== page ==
Anthony B. Robinson has written an excellent piece for Faith & Leadership: “Building a Front Porch.” He seeks to answer these mission critical questions:
How can church leaders create an intermediate space where people can begin to learn that church isn’t an entertainment experience?
How can churches build the front porch, creating a space where people can develop relationships before coming inside?
Great questions! Robinson supplies a number of possible answers: seeker service; church meets in a coffee shop; church sponsored community fair; community projects; service ministries; mission trips. I have experienced all of these at one time or another and have seen them provide a place for guests to begin to experience church life in a less “churchy” context.
Could a church’s front porch be digital? If so, what are the upsides and the downsides? If not, why not?
When I was senior pastor of Irvine Presbyterian Church, we had many front porches, including digital ones. Our church website supplied lost of information about the church, its beliefs, practices, values, etc. My blog often drew readers who were thinking about visiting the church but wanted to know more about the pastor in advance. We had just begun social media conversations. These functioned as a point of entry into community for some folks.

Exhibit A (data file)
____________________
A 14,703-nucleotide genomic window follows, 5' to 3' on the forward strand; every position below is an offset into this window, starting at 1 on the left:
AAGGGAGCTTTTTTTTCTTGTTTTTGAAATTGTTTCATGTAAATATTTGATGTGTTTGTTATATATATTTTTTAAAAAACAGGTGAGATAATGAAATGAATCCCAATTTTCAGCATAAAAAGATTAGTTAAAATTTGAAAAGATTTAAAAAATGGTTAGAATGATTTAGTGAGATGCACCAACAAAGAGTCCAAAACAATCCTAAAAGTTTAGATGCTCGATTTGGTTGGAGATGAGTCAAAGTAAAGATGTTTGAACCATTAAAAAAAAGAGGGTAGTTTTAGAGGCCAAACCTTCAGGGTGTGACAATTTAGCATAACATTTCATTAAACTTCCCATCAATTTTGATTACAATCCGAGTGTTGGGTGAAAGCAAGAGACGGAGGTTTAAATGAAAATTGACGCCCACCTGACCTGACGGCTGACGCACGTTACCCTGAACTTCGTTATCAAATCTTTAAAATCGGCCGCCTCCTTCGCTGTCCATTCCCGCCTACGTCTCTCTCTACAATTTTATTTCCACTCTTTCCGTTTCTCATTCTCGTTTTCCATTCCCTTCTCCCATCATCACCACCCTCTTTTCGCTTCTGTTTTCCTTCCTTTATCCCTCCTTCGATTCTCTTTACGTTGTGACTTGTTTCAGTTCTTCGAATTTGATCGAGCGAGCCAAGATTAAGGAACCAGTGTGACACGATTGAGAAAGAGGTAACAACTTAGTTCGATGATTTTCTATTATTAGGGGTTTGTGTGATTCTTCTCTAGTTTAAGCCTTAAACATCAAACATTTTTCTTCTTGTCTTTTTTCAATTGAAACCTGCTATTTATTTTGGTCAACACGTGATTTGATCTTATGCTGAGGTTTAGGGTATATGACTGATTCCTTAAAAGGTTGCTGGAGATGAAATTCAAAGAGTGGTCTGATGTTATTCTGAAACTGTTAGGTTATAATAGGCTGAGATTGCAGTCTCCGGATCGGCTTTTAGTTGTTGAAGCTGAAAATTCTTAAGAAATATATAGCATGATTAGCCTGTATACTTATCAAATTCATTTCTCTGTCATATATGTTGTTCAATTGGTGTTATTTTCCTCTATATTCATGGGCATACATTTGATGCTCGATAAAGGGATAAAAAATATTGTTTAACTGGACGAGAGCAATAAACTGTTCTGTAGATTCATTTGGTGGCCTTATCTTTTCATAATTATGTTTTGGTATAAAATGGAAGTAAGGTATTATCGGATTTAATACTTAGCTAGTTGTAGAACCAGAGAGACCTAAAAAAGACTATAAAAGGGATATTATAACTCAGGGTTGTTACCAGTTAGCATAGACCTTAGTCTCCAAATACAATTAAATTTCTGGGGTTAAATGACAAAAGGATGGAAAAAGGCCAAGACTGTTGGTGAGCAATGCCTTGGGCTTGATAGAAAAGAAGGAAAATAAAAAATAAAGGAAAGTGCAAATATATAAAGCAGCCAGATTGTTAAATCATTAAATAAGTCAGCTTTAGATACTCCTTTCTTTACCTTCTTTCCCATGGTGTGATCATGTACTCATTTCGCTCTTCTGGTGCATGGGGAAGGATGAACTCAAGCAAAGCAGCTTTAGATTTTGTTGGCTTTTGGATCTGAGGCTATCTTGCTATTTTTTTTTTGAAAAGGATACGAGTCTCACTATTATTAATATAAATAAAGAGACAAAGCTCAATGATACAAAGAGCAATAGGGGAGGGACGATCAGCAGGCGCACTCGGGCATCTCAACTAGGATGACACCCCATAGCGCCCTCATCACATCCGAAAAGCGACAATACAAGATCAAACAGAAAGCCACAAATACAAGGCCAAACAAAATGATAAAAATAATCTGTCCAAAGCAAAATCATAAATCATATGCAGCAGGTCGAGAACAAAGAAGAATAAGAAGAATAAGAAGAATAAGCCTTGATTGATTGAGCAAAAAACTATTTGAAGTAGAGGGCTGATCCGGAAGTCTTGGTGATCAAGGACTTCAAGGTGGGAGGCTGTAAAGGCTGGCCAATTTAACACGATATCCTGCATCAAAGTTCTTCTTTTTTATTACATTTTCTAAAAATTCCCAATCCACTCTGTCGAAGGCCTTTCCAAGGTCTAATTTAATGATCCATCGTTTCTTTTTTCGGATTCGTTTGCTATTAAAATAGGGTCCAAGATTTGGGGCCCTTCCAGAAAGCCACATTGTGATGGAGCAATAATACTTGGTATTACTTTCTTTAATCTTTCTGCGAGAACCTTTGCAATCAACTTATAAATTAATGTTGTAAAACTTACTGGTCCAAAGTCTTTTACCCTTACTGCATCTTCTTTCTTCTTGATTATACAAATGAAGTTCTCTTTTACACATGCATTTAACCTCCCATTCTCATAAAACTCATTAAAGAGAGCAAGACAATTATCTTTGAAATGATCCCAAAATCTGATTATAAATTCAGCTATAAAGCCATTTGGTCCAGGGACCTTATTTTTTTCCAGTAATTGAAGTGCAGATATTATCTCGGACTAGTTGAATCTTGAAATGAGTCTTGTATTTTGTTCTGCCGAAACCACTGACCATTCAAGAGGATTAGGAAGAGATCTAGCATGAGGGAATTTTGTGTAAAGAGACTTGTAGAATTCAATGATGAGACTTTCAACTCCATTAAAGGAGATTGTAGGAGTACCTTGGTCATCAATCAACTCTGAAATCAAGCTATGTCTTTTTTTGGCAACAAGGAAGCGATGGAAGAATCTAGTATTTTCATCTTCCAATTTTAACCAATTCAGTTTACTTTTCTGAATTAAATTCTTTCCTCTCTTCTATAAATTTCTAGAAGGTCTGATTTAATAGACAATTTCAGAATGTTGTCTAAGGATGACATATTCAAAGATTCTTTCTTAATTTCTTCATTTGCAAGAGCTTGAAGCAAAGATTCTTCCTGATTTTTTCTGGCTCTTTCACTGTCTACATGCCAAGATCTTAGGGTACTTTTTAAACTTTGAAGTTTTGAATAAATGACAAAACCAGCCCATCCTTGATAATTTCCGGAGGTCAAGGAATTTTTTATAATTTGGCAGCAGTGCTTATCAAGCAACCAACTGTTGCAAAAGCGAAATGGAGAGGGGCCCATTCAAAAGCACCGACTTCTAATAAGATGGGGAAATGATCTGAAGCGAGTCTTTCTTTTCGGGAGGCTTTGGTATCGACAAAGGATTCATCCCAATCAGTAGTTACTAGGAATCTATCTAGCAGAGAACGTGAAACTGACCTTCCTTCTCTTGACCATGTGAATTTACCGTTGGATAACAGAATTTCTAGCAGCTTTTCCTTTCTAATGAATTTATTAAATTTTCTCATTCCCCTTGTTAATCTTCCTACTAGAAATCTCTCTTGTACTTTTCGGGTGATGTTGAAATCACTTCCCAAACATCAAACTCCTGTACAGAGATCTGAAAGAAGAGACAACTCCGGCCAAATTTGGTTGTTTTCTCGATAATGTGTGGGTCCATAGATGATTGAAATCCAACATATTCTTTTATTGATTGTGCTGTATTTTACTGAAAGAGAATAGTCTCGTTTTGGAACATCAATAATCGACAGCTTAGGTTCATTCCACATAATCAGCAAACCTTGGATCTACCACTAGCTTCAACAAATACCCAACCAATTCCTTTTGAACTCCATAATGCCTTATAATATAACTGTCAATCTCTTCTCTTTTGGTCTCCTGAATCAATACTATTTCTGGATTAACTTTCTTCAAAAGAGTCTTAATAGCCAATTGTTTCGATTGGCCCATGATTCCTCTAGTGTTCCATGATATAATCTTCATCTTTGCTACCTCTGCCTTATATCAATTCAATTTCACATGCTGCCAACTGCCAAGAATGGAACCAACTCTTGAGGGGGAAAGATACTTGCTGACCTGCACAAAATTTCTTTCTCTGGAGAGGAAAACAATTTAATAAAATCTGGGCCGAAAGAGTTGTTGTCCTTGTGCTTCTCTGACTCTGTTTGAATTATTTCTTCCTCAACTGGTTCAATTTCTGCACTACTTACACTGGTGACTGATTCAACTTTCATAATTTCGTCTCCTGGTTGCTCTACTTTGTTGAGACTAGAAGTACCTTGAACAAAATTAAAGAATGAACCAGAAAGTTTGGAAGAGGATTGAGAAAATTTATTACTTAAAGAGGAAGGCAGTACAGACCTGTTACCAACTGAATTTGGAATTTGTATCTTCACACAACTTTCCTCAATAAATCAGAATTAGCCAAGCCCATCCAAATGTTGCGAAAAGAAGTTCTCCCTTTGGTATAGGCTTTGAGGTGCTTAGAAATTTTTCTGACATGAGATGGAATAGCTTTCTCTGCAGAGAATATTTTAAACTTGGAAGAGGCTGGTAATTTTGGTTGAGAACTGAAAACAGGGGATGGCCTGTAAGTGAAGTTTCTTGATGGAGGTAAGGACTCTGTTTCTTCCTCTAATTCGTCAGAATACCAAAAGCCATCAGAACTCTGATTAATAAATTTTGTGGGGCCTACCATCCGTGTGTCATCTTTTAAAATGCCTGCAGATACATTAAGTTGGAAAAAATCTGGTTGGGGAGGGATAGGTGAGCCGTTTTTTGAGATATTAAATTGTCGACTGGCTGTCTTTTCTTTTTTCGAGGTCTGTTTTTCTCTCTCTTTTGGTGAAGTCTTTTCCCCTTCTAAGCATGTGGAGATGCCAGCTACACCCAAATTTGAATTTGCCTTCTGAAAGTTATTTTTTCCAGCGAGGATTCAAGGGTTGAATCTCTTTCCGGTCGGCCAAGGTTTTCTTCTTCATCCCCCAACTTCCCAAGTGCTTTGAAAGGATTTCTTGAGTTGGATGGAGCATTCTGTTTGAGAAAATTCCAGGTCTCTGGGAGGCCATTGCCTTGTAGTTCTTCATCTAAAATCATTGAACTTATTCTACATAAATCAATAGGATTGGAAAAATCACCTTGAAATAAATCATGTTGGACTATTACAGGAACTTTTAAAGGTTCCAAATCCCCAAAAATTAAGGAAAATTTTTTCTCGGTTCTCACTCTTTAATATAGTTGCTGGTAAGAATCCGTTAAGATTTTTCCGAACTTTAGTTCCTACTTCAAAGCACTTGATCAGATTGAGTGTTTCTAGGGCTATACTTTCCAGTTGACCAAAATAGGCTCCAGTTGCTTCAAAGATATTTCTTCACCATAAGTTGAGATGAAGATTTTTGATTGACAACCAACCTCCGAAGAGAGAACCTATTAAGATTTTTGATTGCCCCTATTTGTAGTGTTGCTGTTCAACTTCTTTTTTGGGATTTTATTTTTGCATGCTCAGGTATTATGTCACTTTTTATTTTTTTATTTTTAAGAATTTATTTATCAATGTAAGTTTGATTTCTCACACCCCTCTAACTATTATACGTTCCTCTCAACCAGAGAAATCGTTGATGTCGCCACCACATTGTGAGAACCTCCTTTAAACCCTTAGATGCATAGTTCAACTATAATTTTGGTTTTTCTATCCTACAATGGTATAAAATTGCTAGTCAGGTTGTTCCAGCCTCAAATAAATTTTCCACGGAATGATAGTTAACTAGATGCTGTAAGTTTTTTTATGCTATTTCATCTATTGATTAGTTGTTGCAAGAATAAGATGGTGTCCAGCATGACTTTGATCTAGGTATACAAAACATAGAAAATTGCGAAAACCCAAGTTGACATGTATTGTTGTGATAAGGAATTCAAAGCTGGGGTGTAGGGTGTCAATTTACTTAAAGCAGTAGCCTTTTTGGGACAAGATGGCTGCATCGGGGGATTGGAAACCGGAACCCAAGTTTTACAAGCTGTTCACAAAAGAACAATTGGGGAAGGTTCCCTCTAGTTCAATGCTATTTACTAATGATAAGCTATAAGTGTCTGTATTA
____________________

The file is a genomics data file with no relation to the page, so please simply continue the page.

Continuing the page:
In my experience, a digital media front porch is especially well suited to those who are introverted, who break out into a sweat at the thought of being hugged by greeters and “fellowshipping” on a patio full of strangers. As a pastor, I often became acquainted with people who ended up coming to our church because they emailed me with their questions, pastoral needs, etc. Email was a fine “front porch.”
Of course, churches don’t have to choose between digital front porches and other options. I think all churches need several front porches in order to welcome folks into their community.
What do you think?